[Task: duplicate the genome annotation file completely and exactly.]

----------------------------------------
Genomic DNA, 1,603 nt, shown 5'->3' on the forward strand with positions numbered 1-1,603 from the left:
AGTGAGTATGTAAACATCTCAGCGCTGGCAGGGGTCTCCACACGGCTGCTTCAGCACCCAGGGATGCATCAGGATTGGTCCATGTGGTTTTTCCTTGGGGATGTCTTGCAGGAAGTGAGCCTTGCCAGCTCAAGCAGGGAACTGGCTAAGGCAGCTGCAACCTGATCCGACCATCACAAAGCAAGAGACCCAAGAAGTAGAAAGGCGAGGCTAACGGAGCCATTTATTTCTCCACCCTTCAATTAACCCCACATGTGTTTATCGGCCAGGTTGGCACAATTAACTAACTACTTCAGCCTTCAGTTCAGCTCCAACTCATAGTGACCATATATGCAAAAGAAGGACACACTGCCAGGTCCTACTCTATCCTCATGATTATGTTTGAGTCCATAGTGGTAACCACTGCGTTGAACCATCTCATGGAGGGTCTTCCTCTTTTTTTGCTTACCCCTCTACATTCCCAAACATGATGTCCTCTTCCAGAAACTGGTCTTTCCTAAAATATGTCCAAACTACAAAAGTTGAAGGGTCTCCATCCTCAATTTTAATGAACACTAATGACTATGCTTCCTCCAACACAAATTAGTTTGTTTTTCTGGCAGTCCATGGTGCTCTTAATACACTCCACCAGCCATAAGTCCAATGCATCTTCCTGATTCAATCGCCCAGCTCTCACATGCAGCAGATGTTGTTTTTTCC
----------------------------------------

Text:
Genomic DNA, 1,603 nt, shown 5'->3' on the forward strand with positions numbered 1-1,603 from the left:
AGTGAGTATGTAAACATCTCAGCGCTGGCAGGGGTCTCCACACGGCTGCTTCAGCACCCAGGGATGCATCAGGATTGGTCCATGTGGTTTTTCCTTGGGGATGTCTTGCAGGAAGTGAGCCTTGCCAGCTCAAGCAGGGAACTGGCTAAGGCAGCTGCAACCTGATCCGACCATCACAAAGCAAGAGACCCAAGAAGTAGAAAGGCGAGGCTAACGGAGCCATTTATTTCTCCACCCTTCAATTAACCCCACATGTGTTTATCGGCCAGGTTGGCACAATTAACTAACTACTTCAGCCTTCAGTTCAGCTCCAACTCATAGTGACCATATATGCAAAAGAAGGACACACTGCCAGGTCCTACTCTATCCTCATGATTATGTTTGAGTCCATAGTGGTAACCACTGCGTTGAACCATCTCATGGAGGGTCTTCCTCTTTTTTTGCTTACCCCTCTACATTCCCAAACATGATGTCCTCTTCCAGAAACTGGTCTTTCCTAAAATATGTCCAAACTACAAAAGTTGAAGGGTCTCCATCCTCAATTTTAATGAACACTAATGACTATGCTTCCTCCAACACAAATTAGTTTGTTTTTCTGGCAGTCCATGGTGCTCTTAATACACTCCACCAGCCATAAGTCCAATGCATCTTCCTGATTCAATCGCCCAGCTCTCACATGCAGCAGATGTTGTTTTTTCC